Making Money With Polygon NFTs

Making Money With Polygon NFTs

A low-risk strategy

NFTs are still incredibly hot, but Ethereum is also overcrowded at the moment and scales poorly. This means that for mere mortals, like you and me, most Ethereum NFTs are quite an investment with gas prices of up to multiple hundred dollars, even for a failed mint. Given the fact that not all projects take off, this leads to risk beyond good and evil, especially if you don’t have the financial resources to survive a few losses.

Gladly, the Polygon NFT ecosystem is on the rise, and if you don’t know what Polygon is yet, you can look at an article I wrote some time ago that explains Polygon from a user’s perspective.

However, if you are currently looking to get into the NFT space, Polygon NFTs on OpenSea might be a great place to start. The projects are usually way cheaper than those on Ethereum, and they don’t come with that insane gas cost associated with them. You will also not see the insane ROI that you can get with Ethereum, though.

The strategy

Let me present my current strategy to you, so you can decide whether this is something for you. Bear in mind that this is, as usual, no financial advice. It is only a representation of what I currently do to make some bucks on the side without being too serious about it.

My strategy is a four-stage process and consists of the following steps:

  1. Find projects that are going to launch on Polygon and OpenSea
  2. Research those projects and try to see what the sentiment for them is
  3. Buy in on launch day (with multiple NFTs)
  4. Relist NFTs

Let’s go over them more in-depth so you understand this strategy a little better.

Find projects that are going to launch on Polygon and OpenSea

This is the easiest part of this strategy. A few sites like NFTCalendar can help you find upcoming projects, and Twitter is also a great place to research upcoming ones. A few accounts on Twitter focus solely on showcasing projects, so find a few of those and definitely follow them.

I usually create a Notion page for every project I identify and track them all in a table. This way, I can later add more information to help me decide which project is worth it for me.

I expect a project to at least tick the following boxes to be considered at all:

  1. A Twitter account
  2. A website
  3. A more or less detailed roadmap

Research those projects and try to see what the sentiment for them is

Research is where most work of this strategy is located. You want to make a good decision and not regret it later, so it’s crucial to use as much time as possible to get this step right.

This is where you begin to take a deeper look. You want to find out a few things about those projects, like:

  1. When does the project launch?
  2. How much is the mint price?
  3. How many Twitter followers do they already have?
  4. How many people talk about the project regularly?
  5. Does their website transparently state what the project tries to achieve?
  6. Is the roadmap detailed enough and does it make sense at all?
  7. Who are the people behind the project? Are they known in the space? Do they have a good track record? Have they pulled the plug already?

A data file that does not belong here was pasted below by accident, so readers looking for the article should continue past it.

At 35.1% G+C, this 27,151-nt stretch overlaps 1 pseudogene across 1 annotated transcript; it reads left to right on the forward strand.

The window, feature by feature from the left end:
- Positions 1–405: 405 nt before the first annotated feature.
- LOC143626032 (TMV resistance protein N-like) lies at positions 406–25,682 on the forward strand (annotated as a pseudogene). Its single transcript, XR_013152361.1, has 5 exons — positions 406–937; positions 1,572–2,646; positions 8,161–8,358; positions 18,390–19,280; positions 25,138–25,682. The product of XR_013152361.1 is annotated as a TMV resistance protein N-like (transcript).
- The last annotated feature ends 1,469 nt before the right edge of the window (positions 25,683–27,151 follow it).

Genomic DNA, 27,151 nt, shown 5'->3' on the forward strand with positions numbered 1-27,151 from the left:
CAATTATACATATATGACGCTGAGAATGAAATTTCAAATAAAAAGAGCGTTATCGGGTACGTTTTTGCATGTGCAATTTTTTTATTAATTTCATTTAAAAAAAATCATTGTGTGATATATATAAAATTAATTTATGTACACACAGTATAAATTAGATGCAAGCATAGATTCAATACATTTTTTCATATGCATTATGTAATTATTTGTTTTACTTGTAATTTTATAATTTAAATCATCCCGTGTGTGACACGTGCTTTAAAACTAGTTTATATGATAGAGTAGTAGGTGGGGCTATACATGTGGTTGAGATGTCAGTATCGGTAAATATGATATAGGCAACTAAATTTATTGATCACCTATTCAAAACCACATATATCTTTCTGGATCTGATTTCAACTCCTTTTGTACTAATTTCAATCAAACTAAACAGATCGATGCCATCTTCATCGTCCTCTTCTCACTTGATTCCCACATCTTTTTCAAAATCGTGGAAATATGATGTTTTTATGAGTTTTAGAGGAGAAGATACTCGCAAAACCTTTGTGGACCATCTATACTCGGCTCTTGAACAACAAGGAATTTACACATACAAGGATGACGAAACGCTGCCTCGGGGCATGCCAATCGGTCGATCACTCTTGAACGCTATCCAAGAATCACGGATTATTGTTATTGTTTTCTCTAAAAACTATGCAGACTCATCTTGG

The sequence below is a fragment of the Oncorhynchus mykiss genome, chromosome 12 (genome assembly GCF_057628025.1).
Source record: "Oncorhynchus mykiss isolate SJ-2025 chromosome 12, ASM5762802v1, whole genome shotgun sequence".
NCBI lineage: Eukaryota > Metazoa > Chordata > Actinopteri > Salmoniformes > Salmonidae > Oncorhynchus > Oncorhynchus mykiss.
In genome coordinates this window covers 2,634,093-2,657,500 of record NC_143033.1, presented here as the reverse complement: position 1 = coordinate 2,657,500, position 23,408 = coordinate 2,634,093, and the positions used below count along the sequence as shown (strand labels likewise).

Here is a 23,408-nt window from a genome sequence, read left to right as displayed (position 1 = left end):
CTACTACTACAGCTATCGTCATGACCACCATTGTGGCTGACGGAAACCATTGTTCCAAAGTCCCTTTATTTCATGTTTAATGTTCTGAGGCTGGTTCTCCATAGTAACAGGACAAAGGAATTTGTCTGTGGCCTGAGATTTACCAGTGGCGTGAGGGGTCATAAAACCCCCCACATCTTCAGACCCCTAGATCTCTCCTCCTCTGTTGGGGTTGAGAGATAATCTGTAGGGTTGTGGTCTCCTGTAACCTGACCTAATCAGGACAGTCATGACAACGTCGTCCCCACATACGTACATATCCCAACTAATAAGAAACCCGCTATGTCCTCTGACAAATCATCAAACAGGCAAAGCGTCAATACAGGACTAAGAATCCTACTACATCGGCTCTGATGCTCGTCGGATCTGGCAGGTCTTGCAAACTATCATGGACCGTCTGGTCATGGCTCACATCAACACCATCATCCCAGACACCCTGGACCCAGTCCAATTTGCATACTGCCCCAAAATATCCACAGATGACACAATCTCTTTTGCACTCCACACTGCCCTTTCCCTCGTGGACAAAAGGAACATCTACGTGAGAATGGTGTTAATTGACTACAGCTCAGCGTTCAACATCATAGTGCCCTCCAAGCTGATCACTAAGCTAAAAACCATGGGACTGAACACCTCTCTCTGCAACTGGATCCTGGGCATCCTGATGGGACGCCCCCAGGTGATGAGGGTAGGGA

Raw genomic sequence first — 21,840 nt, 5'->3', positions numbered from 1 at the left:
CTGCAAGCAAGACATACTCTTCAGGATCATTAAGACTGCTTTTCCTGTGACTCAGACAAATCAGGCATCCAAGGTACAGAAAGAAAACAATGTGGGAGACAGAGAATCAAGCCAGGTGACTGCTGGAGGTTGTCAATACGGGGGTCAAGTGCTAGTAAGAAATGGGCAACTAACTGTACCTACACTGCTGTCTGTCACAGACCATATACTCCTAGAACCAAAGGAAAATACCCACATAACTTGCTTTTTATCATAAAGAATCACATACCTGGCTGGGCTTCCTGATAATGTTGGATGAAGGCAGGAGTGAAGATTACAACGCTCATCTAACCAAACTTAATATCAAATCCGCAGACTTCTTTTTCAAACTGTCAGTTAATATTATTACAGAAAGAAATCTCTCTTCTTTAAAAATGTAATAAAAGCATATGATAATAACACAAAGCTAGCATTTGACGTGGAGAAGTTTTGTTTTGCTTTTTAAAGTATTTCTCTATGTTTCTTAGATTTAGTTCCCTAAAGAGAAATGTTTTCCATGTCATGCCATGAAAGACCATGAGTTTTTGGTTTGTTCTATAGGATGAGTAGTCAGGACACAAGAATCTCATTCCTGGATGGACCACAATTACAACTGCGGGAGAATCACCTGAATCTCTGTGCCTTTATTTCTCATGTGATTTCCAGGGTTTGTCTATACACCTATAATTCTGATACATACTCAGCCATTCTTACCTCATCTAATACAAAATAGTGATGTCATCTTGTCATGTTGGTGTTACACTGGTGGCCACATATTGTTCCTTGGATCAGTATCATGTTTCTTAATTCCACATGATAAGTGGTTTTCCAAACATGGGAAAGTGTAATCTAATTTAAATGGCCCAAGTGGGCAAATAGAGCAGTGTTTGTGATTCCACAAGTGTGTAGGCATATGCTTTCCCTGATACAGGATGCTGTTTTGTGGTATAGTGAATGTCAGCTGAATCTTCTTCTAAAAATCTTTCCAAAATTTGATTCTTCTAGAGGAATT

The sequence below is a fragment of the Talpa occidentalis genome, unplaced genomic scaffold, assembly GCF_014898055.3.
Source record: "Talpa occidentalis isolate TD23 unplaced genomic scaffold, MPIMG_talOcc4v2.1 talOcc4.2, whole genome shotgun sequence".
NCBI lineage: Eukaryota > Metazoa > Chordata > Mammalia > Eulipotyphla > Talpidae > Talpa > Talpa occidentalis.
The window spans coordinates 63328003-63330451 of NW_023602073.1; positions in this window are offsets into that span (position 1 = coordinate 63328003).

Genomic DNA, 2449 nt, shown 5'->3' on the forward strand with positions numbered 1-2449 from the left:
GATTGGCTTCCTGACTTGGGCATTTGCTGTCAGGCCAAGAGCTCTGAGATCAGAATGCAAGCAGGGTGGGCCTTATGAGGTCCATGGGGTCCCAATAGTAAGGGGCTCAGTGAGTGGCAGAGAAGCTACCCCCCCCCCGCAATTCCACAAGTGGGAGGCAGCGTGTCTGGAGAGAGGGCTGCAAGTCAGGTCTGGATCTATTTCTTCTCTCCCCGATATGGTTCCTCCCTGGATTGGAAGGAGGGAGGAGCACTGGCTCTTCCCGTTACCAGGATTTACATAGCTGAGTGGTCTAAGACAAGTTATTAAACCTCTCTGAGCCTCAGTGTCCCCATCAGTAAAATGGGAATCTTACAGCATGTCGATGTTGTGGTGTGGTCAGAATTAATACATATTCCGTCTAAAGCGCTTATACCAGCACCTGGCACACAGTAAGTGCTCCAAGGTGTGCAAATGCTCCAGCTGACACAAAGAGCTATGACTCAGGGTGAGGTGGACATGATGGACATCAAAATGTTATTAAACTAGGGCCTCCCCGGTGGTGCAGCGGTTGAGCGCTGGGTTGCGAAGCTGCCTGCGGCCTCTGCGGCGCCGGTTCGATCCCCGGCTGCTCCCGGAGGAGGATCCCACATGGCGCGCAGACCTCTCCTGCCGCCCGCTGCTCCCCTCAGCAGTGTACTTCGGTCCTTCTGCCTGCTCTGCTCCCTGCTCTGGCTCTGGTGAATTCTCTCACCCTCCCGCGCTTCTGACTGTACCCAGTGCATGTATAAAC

Write all this down and structure it in an easily accessible way. A detailed table per project in your Notion is often already enough. Based on all this data, you can decide, which is either a BUY or DON’T signal. Make sure that your budget allows for three of those NFTs. Fewer are riskier, but we will talk about this soon.

Buy in on launch day (with multiple NFTs)

This is the easiest part of this strategy. On launch day, be there and ready to mint. You want to get your hands on at least three NFTs. You only want to get them into your wallet account, and you are done. There is nothing else to do at this stage.

Relist NFTs

This is where the magic begins. You want to relist one of your NFTs above the mint price as soon as the initial mint is over. Depending on how cheap or expensive the mint was, you should try to go for double the mint price. This means that if you manage to sell that first NFT at double its initial price, you already have 2/3 of your investment back.

After your first sale, monitor the floor price of the project closely and list the second NFT a few days later. Your goal should be to sell it for even more than double the mint price. But in case the project doesn’t take off, you can still try to get rid of it at the mint price. This gives you your initial investment back and puts you into break-even.

Depending on how well your first two sales went, your third NFT is now either your break-even chance or profit-driver. If you need your third NFT to break even, look for an opportunity to get rid of it. Perhaps you manage to make at least some profit with it. If you are already break-even, you can take your time and hope for prices to rise further. Any sale at this point puts you into the profit zone, no matter how large or small that is.

That’s it, that’s the strategy

I personally had some good success using this strategy, but your experience might differ. However, I like this strategy for its high chances to at least break even and not lose money overall, which makes it worthwhile to use with a smaller budget and when you are risk-averse. Perhaps you want to try it out now. In this case, good luck to you!

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